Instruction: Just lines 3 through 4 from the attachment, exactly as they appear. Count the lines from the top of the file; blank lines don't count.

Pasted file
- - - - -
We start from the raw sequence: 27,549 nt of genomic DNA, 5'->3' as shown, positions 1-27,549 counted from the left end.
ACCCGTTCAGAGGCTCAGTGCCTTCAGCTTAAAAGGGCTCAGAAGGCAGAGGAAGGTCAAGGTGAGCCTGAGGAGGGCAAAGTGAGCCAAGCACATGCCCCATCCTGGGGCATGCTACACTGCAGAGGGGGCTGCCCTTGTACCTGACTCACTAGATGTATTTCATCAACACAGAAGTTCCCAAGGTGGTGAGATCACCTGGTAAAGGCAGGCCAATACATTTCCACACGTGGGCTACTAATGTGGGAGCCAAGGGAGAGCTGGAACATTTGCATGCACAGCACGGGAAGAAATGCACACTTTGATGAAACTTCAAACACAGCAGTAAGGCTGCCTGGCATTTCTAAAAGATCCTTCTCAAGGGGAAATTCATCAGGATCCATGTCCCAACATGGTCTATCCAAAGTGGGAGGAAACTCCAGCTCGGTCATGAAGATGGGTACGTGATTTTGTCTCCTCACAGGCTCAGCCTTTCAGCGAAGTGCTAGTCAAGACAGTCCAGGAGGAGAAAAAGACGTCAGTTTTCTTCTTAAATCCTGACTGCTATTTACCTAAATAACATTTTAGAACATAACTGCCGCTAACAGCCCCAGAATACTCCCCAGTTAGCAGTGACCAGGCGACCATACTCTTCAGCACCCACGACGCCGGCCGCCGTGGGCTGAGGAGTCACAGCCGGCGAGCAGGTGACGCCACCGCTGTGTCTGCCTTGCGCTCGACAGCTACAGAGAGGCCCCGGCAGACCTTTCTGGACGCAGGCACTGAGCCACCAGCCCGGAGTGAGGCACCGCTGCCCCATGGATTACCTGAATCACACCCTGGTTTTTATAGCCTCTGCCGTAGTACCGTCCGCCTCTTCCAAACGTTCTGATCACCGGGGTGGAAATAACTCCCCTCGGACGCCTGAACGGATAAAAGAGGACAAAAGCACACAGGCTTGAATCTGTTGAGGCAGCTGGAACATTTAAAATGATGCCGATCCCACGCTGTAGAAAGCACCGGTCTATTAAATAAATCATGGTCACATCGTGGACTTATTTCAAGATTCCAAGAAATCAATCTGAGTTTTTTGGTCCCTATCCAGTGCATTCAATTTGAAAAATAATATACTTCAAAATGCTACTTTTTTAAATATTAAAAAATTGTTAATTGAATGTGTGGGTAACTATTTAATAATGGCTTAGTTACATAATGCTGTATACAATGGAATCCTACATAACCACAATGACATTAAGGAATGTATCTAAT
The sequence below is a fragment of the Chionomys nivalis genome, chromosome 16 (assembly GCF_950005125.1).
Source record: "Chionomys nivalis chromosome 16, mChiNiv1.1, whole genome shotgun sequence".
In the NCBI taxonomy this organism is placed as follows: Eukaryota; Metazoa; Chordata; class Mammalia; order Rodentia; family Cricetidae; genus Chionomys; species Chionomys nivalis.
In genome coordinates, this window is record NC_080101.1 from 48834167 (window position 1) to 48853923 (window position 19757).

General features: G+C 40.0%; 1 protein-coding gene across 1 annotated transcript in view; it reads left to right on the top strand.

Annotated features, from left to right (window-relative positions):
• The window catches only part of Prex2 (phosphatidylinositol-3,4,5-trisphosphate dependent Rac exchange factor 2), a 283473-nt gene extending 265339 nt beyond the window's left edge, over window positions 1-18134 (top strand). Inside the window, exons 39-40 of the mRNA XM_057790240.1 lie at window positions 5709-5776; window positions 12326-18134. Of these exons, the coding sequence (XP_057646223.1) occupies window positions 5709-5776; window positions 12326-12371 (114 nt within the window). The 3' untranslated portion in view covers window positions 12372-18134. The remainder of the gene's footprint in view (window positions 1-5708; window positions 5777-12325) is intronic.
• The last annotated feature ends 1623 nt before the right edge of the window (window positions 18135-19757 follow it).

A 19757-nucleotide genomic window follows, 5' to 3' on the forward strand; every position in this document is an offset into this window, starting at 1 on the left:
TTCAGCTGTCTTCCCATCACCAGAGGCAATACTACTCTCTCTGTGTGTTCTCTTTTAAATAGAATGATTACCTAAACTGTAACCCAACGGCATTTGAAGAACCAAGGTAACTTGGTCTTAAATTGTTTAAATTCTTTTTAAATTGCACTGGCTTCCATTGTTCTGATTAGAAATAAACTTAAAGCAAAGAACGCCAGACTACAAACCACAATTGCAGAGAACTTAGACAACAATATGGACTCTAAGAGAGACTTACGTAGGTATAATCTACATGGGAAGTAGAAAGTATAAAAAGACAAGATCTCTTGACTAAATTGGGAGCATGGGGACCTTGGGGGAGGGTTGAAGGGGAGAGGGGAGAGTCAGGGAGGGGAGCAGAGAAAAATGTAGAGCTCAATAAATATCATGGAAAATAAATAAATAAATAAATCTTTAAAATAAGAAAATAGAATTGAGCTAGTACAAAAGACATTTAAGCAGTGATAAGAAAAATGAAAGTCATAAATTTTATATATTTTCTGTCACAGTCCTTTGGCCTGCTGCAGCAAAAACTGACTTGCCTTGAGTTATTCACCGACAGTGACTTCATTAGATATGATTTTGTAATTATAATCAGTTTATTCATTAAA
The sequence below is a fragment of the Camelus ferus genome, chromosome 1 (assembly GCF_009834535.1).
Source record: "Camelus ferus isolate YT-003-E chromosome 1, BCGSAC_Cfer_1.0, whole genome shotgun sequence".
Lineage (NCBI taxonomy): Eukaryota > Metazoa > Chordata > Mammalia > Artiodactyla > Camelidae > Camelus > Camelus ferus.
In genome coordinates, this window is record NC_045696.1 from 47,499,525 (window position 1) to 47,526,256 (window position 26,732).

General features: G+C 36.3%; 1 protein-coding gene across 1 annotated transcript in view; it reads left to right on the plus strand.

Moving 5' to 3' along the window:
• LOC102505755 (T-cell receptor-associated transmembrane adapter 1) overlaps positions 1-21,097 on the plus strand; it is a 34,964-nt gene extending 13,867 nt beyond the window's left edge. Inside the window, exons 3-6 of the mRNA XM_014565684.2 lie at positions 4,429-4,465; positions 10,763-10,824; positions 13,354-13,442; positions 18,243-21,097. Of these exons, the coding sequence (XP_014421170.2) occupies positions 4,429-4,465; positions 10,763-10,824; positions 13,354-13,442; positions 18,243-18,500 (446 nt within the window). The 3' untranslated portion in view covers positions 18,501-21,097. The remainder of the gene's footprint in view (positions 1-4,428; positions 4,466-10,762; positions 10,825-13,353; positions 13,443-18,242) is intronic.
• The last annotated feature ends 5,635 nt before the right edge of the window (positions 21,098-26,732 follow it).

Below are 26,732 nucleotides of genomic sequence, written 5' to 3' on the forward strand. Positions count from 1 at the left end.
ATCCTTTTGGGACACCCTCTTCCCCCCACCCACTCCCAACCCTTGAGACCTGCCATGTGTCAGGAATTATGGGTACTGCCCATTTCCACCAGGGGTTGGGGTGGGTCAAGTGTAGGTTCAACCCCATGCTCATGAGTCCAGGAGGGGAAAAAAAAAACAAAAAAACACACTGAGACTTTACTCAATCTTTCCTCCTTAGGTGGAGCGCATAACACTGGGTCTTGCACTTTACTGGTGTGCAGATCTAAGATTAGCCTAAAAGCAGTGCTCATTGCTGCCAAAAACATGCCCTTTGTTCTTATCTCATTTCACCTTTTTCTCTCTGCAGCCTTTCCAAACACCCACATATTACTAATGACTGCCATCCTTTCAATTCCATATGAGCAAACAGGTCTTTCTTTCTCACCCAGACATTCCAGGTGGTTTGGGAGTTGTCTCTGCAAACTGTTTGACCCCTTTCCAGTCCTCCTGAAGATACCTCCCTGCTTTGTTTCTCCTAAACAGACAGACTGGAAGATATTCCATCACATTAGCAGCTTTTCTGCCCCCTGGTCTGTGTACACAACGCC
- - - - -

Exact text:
The sequence below is a fragment of the Chionomys nivalis genome, chromosome 16 (assembly GCF_950005125.1).
Source record: "Chionomys nivalis chromosome 16, mChiNiv1.1, whole genome shotgun sequence".